A criminal complaint was unsealed Wednesday in federal court in Brooklyn charging Jeremy Trapp, 24, with sabotaging a New York City Police Department van by cutting one of the vehicle’s brake lines, the Justice Department said. Trapp was arrested earlier Wednesday at his home in Brooklyn, and was ordered detained pending trial by United States Magistrate Judge Steven M. Gold.
Seth D. DuCharme, Acting United States Attorney for the Eastern District of New York, William F. Sweeney, Jr., Assistant Director-in-Charge, Federal Bureau of Investigation, New York Field Office (FBI), and Dermot F. Shea, Commissioner, NYPD, announced the arrest and charges.
“Trapp’s alleged actions had potentially life-threatening consequences for NYPD officers and members of the public, who could have been injured by the vehicle’s brake failure,” stated Acting United States Attorney DuCharme. “This Office will ensure that anyone who targets police officers or acts with the intent to undermine public safety efforts will face justice.”
“Mr. Trapp’s alleged behavior is illegal, and for the information of others who may have been planning similar criminal activity, we’d like to remind them that the FBI investigates and charges this type of behavior as a federal crime,” stated FBI Assistant Director-in-Charge Sweeney. “Citizens of this city, many of whom are not currently collecting paychecks, paid for the equipment allegedly damaged by Mr. Trapp. They expect it to be available to protect and serve our community when needed. Behavior like the type alleged here diverts resources, destroys property, risk lives, and detracts from the important message thousands of peaceful citizens have rightfully highlighted.”
“The defendant who believed he was cutting the brake lines to a vehicle that could be carrying up to nine police officers clearly intended to create a situation that could result in serious injuries or death for officers or civilians. No one should confuse this conduct with lawful protest. We appreciate the work of the NYPD Intelligence Bureau, the FBI agents and the prosecutors from the U.S. Attorney for the Eastern District of New York in bringing these charges,” stated NYPD Commissioner Shea.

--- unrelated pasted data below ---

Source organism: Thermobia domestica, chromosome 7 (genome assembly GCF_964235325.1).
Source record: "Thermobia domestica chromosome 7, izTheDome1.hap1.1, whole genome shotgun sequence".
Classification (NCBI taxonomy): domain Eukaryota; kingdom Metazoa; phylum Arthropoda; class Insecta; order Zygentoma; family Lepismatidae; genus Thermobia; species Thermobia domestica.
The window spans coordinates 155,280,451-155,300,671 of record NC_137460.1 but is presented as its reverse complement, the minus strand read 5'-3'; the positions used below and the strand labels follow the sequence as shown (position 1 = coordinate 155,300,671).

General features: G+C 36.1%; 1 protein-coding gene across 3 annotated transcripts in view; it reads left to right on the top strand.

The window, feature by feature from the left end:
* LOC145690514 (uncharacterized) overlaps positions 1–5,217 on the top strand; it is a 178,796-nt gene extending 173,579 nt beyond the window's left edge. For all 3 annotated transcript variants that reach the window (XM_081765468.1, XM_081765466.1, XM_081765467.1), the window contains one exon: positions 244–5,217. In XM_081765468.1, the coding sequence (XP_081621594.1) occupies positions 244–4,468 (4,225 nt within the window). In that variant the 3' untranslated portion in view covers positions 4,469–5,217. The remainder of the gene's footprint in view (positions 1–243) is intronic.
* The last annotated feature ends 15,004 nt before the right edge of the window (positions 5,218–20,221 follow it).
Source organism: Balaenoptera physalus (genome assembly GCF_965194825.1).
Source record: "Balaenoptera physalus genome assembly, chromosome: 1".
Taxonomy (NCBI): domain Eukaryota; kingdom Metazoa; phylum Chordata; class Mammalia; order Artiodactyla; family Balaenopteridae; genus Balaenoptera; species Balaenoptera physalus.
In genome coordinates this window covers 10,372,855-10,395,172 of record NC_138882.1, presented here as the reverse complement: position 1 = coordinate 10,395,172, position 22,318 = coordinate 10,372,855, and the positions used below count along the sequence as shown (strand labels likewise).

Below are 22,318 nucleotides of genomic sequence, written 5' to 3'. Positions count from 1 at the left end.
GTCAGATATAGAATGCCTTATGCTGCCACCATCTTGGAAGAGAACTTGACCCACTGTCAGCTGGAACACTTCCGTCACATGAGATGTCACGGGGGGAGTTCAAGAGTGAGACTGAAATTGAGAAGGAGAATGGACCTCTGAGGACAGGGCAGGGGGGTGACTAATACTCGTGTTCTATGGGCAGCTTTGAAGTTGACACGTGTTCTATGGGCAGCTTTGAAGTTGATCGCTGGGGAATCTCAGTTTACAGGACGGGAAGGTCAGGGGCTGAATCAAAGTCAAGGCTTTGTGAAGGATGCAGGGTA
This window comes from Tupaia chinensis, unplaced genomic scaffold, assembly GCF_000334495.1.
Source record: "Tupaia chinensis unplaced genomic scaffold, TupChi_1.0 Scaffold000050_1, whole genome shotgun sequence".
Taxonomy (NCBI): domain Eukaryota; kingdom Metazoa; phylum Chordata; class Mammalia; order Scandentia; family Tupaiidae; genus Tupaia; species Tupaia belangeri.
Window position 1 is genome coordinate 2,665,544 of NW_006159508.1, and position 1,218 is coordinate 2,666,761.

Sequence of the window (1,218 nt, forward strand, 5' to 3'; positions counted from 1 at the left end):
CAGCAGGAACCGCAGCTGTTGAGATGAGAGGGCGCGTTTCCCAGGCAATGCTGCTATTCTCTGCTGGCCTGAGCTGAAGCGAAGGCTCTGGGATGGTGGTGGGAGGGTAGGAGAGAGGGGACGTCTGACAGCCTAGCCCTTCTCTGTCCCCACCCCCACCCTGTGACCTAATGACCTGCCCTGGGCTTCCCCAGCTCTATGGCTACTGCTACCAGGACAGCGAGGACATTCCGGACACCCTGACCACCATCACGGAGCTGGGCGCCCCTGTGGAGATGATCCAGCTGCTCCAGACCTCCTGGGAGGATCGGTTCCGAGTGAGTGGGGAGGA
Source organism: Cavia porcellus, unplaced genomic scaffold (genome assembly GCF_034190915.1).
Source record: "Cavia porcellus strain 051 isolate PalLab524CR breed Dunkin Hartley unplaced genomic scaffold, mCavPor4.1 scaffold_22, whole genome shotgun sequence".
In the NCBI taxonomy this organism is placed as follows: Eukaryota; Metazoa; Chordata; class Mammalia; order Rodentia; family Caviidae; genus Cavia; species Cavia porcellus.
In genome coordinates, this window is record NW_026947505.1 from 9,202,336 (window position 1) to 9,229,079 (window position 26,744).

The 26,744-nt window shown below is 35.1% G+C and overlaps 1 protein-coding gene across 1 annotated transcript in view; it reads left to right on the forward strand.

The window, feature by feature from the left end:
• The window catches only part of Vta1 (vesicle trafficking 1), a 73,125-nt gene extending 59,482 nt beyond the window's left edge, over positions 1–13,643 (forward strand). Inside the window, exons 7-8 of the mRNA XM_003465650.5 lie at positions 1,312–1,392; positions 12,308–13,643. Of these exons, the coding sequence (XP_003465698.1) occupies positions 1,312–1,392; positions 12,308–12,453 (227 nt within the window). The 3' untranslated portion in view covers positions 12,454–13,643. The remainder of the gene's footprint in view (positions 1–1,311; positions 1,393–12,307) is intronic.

As set forth in the complaint, on July 13, Trapp participated in a demonstration outside the Brooklyn Criminal Court building in downtown Brooklyn that was objecting to the arrests of individuals who had earlier confronted pro-law enforcement demonstrators in Bay Ridge, Brooklyn. As the demonstration was winding down, Trapp spoke with an individual who was a confidential source for the NYPD (the “CS”) and he stated that he wanted to harm police officers and their supporters. Trapp also stated that he wanted to cut the brake lines on police cars. On July 17, after Trapp and the CS communicated via telephone calls and text messages, the CS drove to Trapp’s home and picked him up in the CS’s vehicle, where Trapp showed the CS his backpack, which contained, among other things, a scissor-like tool. At approximately 4:00 p.m. on July 17, Trapp and the CS approached a marked NYPD van parked near Fourth Avenue and 42nd Street in Sunset Park. Trapp crawled under the van and reached for something near one of the vehicle’s wheel wells while the CS stood nearby acting as a purported “lookout.” Trapp then crawled out from under the van and left the area with the CS. Both the CS and NYPD officers conducting surveillance recorded this incident on video. An inspection of the NYPD van revealed that a line for a wheel speed sensor had been partially severed. An NYPD automobile mechanic informed the FBI that the partially severed line is part of the NYPD Van’s anti-lock braking system, which is similar in appearance to, and in the same location as, the NYPD vehicle’s main brake line. A malfunctioning anti-lock braking system would adversely impact a driver’s ability to stop and maintain control of the van in an emergency.
If convicted of these allegations, the defendant faces up to 20 years’ imprisonment.
The government’s case is being handled by the Office’s National Security and Cybercrime Section.